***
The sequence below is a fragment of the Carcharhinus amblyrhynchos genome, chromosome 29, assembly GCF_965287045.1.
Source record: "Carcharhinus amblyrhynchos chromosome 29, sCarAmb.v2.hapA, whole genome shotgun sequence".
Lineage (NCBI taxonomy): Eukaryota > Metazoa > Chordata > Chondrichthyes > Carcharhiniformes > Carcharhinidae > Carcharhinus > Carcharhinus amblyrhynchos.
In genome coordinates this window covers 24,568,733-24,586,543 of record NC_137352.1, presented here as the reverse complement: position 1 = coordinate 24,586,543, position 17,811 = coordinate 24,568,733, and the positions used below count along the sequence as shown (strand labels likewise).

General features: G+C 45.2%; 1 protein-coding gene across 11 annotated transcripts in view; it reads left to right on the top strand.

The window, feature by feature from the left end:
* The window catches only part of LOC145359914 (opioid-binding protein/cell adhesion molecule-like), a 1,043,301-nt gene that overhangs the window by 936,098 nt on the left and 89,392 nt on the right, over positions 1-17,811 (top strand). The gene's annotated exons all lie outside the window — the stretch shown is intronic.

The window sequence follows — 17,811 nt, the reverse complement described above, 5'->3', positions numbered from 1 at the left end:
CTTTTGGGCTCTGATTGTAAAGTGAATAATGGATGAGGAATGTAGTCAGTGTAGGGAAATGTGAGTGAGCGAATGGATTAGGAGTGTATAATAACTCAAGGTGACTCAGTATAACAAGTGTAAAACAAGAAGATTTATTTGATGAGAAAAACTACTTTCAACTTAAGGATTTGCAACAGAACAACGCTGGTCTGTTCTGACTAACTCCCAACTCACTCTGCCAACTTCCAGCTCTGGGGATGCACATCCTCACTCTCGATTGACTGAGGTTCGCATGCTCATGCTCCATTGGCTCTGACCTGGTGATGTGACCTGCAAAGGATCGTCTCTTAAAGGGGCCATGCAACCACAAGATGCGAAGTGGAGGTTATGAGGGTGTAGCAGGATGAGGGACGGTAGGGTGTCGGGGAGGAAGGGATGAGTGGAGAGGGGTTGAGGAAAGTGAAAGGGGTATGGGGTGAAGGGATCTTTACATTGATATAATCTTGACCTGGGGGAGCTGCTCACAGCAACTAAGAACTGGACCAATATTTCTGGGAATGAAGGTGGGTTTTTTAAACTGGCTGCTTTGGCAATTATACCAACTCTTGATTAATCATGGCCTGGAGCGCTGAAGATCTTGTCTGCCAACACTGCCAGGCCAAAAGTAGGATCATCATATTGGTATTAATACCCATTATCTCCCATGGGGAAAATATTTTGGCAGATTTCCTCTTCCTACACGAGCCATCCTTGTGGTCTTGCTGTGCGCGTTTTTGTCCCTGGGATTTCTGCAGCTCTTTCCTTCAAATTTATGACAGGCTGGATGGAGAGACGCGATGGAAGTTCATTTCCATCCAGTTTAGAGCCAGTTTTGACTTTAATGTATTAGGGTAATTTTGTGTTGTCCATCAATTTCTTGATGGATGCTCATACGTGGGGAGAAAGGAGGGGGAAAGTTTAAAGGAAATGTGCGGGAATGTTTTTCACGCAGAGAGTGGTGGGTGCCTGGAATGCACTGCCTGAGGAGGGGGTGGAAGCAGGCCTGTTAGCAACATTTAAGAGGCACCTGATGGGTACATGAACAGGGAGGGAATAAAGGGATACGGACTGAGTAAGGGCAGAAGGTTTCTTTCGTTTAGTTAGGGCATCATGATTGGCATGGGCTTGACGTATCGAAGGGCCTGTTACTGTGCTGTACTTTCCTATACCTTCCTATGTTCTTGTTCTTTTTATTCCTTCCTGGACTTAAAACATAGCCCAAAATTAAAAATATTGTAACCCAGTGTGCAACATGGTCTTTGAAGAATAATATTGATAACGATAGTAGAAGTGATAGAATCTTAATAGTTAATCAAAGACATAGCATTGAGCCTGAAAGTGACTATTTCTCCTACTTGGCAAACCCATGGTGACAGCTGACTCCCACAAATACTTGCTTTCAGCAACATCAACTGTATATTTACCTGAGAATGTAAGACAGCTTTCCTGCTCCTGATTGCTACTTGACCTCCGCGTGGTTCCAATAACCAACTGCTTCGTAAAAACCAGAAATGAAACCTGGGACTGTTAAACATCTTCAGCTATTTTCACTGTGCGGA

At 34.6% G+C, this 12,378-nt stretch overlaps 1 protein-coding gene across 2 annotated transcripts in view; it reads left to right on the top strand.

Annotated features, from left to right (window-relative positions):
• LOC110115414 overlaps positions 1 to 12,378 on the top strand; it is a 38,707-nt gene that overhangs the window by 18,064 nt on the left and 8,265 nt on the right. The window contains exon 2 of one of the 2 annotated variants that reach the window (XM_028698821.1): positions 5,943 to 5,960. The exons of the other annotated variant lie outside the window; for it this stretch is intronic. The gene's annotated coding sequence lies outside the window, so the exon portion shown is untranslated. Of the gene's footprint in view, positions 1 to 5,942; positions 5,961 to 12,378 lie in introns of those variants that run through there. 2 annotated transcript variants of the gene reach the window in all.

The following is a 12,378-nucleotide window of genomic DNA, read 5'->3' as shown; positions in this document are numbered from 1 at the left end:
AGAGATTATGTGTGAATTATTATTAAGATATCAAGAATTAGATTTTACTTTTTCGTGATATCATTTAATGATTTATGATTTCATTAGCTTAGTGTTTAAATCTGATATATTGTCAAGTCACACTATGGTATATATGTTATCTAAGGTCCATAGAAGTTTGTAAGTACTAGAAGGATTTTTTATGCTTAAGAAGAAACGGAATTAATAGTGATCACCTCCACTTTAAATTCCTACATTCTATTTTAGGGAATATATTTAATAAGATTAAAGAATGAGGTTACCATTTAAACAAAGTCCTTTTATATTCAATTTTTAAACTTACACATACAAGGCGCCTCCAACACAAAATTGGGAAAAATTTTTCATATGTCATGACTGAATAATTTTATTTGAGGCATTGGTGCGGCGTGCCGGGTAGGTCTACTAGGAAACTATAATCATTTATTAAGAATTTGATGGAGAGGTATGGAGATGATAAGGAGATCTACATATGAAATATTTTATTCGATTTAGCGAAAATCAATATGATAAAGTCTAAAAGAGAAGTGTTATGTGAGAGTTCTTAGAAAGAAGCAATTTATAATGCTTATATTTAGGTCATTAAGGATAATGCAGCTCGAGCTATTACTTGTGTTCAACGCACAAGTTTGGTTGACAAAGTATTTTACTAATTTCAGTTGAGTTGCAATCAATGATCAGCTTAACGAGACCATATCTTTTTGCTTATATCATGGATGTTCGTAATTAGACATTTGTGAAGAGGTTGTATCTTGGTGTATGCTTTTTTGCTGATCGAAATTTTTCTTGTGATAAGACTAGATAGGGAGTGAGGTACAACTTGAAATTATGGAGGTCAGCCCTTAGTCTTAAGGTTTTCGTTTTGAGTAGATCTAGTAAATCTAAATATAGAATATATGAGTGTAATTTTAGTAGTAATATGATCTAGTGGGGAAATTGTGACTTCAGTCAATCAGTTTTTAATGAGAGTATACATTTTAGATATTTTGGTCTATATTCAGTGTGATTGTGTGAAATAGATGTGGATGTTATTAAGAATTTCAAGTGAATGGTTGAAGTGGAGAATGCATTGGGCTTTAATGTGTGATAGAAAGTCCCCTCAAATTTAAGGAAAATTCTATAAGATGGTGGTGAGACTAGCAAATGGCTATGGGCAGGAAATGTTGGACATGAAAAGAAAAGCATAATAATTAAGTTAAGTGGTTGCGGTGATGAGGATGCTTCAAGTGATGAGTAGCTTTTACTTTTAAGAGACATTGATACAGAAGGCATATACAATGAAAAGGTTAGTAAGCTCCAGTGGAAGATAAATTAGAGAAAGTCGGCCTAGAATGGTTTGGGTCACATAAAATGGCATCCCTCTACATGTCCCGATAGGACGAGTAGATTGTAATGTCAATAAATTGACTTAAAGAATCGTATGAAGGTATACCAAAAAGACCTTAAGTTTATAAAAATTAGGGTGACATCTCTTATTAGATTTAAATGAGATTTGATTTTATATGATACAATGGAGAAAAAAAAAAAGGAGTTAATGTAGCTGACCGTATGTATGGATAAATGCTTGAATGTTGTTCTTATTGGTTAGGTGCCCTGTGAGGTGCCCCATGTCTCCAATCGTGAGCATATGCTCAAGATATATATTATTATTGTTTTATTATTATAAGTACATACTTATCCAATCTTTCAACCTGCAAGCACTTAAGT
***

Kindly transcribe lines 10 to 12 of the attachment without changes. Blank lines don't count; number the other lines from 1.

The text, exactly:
At 34.6% G+C, this 12,378-nt stretch overlaps 1 protein-coding gene across 2 annotated transcripts in view; it reads left to right on the top strand.

Annotated features, from left to right (window-relative positions):
• LOC110115414 overlaps positions 1 to 12,378 on the top strand; it is a 38,707-nt gene that overhangs the window by 18,064 nt on the left and 8,265 nt on the right. The window contains exon 2 of one of the 2 annotated variants that reach the window (XM_028698821.1): positions 5,943 to 5,960. The exons of the other annotated variant lie outside the window; for it this stretch is intronic. The gene's annotated coding sequence lies outside the window, so the exon portion shown is untranslated. Of the gene's footprint in view, positions 1 to 5,942; positions 5,961 to 12,378 lie in introns of those variants that run through there. 2 annotated transcript variants of the gene reach the window in all.